The Celtics were heavily booed when it was announced that they had used the third pick on California alum Jaylen Brown. Part of that was because fans wanted them to trade the pick in hopes of getting a star no matter what. Part of it was that no one really knew what to expect from Brown since the 2016 draft was viewed as a crapshoot outside of Ben Simmons and Brandon Ingram. Four years later, it’s pretty clear the Celtics nailed the pick.
Outside of that period last year where he looked flat-out lost on the court, Brown has gradually improved his game every year he’s been in Boston. This year has easily been his best year at the pro. His tighter handle, higher IQ and more refined scoring abilities gave him a lot of All-Star consideration. So much so that he had a case for being the biggest snub.
Add that to him already being a reliable shooter, an airtight defender, and of course, his outstanding hops, and it has made him one of the league’s most promising wings. The NBA values guys who can stretch the floor as well as defend multiple positions. Brown’s skill set brings those qualities to the table. His scoring prowess along with those things should put him in All-Star consideration for the next several years. We still don’t even know if he’s hit his peak yet either.
His ceiling is not on the level of a superstar, but more like a capable second or third option on a championship-caliber team. Lucky for Boston, they don’t need him to be because that guy came the next year at the exact same spot.
Jayson Tatum – Boston Celtics – 2017
Remember when everyone thought Boston was crazy for trading Markelle Fultz to their division rival for Tatum? Let that be a reminder folks: NBA teams know more than we do. Of course, nobody knew what was going to happen to Fultz, but that’s neither here nor there.
Tatum is the new face of Celtics basketball. We already believed that when we saw him put up one of the most impressive individual playoff campaigns by a rookie. Sure, the next season was not as pretty as we thought it would be, but the future superstar many believed Tatum could be has finally arrived.
Having an incredibly lanky body on top of excellent body control would make anyone a difficult cover on the floor. In Tatum’s case, his shooting abilities, especially one-on-one, make him that much tougher of a cover all-around. Boston knew that if they were going to take that next step towards contention, Tatum’s evolution would be what would get them there. Before the season was halted, Tatum’s evolution was most definitely imminent.
Oh, and his offensive evolution has completely overshadowed that his defense has also come along quite nicely this season. For years now, the infamous Celtics-Nets trade from 2013 has been talked about as one of the most lopsided trades ever agreed to. “The Jays” have made that more apparent than ever.
Luka Doncic – Dallas Mavericks – 2018
Usually when your franchise loses the best player it ever had, it should take a fair amount of time to get it back to where it was when he was in his prime. Usually. Especially when that player was one of the best 20-30 players to ever play the game of basketball. For the Mavericks, it’s taken literally no time at all. That’s because from the ashes that were the Dirk Nowitzki era came the new and very bright Luka era.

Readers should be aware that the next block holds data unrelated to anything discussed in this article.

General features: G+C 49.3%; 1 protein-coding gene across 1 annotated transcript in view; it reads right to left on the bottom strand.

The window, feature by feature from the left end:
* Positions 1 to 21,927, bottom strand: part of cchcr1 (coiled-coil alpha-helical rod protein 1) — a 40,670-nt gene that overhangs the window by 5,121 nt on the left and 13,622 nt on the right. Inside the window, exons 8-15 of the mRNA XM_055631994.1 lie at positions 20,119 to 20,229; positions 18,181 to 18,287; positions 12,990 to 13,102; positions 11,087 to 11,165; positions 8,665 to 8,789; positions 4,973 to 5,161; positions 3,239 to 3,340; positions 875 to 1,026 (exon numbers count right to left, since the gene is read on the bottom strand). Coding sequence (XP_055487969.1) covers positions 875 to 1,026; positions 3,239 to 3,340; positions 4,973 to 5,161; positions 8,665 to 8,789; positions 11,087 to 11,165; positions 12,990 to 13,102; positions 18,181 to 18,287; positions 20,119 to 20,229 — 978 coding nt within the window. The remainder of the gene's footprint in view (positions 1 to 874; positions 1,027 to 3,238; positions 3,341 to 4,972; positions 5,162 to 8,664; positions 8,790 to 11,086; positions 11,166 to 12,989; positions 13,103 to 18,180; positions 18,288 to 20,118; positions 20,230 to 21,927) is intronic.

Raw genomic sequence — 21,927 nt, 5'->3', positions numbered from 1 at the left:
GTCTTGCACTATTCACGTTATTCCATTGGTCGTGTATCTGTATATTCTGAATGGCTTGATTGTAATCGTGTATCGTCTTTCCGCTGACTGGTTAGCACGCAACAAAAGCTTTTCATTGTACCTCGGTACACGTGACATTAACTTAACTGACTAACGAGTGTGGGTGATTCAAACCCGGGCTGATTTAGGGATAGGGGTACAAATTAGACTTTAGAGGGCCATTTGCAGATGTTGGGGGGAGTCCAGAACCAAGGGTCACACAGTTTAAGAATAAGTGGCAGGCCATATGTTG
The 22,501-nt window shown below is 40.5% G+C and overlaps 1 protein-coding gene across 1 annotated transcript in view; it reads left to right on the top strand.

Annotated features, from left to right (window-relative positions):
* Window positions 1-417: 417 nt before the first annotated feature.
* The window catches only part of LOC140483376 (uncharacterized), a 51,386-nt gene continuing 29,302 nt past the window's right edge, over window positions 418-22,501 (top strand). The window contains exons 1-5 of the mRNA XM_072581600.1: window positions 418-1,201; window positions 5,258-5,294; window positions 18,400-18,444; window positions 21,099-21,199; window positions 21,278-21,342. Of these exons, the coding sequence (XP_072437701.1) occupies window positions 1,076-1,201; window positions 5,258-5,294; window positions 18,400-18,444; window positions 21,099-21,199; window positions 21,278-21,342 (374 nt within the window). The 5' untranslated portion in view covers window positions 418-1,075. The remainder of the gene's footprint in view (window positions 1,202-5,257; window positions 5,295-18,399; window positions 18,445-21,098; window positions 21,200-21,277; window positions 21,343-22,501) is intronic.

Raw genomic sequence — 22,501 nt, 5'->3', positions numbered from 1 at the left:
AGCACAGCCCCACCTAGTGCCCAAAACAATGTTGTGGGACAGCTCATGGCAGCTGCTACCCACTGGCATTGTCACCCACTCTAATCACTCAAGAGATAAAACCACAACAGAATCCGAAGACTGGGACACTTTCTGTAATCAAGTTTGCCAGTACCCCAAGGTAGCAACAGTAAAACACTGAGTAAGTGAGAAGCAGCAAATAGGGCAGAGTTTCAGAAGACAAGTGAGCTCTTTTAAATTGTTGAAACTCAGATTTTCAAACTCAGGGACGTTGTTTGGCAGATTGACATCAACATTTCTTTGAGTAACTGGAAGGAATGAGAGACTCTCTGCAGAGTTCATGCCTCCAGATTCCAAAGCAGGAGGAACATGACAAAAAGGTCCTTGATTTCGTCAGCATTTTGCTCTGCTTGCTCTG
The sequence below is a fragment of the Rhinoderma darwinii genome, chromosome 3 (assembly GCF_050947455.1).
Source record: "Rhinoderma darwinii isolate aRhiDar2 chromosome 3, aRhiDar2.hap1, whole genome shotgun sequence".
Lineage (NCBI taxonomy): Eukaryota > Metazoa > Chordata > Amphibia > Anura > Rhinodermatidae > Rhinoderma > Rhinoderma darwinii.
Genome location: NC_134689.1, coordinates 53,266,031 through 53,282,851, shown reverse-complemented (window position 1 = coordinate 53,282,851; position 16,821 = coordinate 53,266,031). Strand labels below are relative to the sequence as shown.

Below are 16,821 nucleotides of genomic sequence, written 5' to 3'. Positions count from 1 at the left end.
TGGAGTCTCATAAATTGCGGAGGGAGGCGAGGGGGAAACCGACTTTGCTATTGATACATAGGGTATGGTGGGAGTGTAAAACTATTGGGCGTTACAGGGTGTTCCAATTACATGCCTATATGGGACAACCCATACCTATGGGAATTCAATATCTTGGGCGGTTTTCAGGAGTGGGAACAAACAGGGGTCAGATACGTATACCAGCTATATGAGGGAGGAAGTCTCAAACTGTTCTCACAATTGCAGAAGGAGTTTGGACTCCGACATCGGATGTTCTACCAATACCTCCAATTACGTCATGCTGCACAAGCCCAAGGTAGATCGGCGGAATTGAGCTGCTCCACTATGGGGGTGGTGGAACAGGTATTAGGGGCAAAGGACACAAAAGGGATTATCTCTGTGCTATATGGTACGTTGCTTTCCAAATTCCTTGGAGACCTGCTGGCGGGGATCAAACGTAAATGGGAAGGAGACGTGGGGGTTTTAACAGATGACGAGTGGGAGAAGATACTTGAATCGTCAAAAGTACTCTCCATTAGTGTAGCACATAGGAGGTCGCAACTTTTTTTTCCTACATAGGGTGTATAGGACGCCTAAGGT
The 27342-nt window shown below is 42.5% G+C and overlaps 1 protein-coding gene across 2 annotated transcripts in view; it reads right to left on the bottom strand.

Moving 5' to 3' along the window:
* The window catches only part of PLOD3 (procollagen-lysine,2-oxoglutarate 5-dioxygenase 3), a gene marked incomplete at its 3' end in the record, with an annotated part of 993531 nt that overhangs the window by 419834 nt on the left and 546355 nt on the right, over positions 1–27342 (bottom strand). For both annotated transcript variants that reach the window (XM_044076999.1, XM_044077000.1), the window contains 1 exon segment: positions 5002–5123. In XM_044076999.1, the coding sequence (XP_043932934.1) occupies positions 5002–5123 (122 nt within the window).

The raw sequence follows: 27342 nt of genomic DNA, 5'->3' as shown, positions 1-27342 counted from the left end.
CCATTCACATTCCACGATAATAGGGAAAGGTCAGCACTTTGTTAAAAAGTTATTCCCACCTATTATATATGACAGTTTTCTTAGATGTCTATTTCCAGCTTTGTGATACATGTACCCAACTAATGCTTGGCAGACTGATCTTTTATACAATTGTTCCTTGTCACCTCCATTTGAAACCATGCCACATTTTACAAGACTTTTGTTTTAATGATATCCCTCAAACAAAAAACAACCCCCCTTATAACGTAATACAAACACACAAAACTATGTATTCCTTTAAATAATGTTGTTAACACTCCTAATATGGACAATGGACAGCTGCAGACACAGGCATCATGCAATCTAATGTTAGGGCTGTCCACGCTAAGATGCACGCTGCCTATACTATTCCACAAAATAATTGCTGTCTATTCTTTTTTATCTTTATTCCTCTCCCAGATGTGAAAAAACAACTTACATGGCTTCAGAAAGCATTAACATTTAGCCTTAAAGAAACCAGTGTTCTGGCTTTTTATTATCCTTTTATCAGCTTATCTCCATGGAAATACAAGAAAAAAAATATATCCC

The Slovenian Wonder took no time putting the league on notice. Look at his shooting percentages from anywhere inside the three-point line. He can score from just about anywhere in that parameter and can take over a game at any point. Luka’s averaging a cool 29/9/9, and he’s only 21. His rookie year was no fluke. Luka Doncic is a superstar in the making.
It also usually takes time for a young player’s talent to translate into team success. Not Luka, though. Dallas has been in the playoff race from day one of this season, and we all know the best is yet to come from both him and the rest of the Mavericks squad.
Watching Luka, it seems unbelievable that two teams would actually pass up on him, but it should be pointed out Luka’s unimpressive athleticism made him be viewed as largely a boom-or-bust prospect. Two years later, he has proven himself to be very much a boom, and it may not be long before the rest of the league becomes a barren wasteland because of it.
Jahlil Okafor – Philadelphia 76ers – 2015
Poor Jahlil. It’s not his fault that he came into the NBA just as guys like him were starting to get phased out of the league. It’s also not his fault that he was drafted by a team that had no intention of developing him unless all other plans fell through. As fun as it is to see the league become as fun and entertaining as it currently is, it’s disheartening to see Okafor, a player once deemed a superstar prospect just half a decade ago, barely hanging on to stay in the NBA.
What’s happened to Okafor since he’s had a national audience is something we may never see again. Back in 2014, he was slated as a franchise player. The league’s next great big man. He is now barely a rotation player on a fringe playoff team.
Some highly-touted prospects disappoint in the way of turning into journeymen, but usually, that’s either because they didn’t have the work ethic and/or the talent to live up to their potential. Okafor’s guilty of having some major holes in his game, but unlike say, Anthony Bennett, you can clearly see that he has NBA-caliber skills to his game. When those skills aren’t as valued anymore — compounded with his noticeable defensive shortcomings — the harsh reality is that he’s never going to live up to the expectations once placed on him.
Even with all that’s happened to him, Okafor’s fought his way to keep a place in the league. That is nice to see, but former third overall picks shouldn’t be fighting just to stay in the NBA in their fifth NBA season. If they do, they’re undoubtedly a bust.